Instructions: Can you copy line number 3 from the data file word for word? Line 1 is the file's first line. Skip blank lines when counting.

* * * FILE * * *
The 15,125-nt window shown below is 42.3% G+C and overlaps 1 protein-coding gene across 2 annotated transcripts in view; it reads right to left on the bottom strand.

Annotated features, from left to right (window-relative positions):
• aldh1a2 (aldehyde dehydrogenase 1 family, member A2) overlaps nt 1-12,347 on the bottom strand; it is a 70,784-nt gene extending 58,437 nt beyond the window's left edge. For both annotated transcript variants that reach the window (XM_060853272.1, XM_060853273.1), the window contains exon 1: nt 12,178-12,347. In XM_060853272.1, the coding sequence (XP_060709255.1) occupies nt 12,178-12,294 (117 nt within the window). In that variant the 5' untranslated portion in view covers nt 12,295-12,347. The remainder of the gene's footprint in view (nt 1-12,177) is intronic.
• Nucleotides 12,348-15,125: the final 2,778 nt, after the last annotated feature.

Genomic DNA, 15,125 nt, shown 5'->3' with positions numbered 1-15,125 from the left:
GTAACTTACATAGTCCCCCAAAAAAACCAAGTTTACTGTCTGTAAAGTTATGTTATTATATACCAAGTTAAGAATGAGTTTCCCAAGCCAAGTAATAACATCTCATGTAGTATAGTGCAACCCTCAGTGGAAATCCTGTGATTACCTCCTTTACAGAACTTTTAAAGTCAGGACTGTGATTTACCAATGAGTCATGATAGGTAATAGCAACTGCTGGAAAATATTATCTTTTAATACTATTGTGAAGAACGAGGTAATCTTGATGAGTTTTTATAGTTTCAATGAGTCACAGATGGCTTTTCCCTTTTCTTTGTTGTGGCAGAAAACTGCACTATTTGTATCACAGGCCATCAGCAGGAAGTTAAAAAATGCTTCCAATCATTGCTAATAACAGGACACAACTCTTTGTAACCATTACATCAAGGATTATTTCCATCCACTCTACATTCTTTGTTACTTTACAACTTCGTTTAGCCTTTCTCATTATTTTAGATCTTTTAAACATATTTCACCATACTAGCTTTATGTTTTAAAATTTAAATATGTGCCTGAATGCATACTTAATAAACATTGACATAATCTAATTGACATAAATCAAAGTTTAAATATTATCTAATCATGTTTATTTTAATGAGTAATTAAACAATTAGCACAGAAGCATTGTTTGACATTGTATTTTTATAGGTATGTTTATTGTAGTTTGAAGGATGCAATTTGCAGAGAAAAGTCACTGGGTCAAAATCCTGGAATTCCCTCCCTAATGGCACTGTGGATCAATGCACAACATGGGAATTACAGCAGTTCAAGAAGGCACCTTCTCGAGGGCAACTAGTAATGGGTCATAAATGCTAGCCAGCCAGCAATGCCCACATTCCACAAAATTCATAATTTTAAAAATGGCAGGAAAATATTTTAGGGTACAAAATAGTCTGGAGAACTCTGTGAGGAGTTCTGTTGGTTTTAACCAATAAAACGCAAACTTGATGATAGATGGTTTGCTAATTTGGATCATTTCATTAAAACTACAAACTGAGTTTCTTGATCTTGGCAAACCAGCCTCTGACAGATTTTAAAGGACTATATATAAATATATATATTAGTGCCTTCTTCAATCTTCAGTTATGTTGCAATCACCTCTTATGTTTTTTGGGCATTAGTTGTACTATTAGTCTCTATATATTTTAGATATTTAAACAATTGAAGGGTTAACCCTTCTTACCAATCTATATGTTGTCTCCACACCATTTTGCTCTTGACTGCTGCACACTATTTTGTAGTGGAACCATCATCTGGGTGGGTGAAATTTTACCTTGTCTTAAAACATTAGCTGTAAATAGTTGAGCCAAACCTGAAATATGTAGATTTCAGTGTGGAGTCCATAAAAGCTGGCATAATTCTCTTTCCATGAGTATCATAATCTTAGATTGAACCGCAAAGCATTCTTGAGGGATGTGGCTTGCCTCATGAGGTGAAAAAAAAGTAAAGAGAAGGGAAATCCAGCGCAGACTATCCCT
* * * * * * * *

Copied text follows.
• aldh1a2 (aldehyde dehydrogenase 1 family, member A2) overlaps nt 1-12,347 on the bottom strand; it is a 70,784-nt gene extending 58,437 nt beyond the window's left edge. For both annotated transcript variants that reach the window (XM_060853272.1, XM_060853273.1), the window contains exon 1: nt 12,178-12,347. In XM_060853272.1, the coding sequence (XP_060709255.1) occupies nt 12,178-12,294 (117 nt within the window). In that variant the 5' untranslated portion in view covers nt 12,295-12,347. The remainder of the gene's footprint in view (nt 1-12,177) is intronic.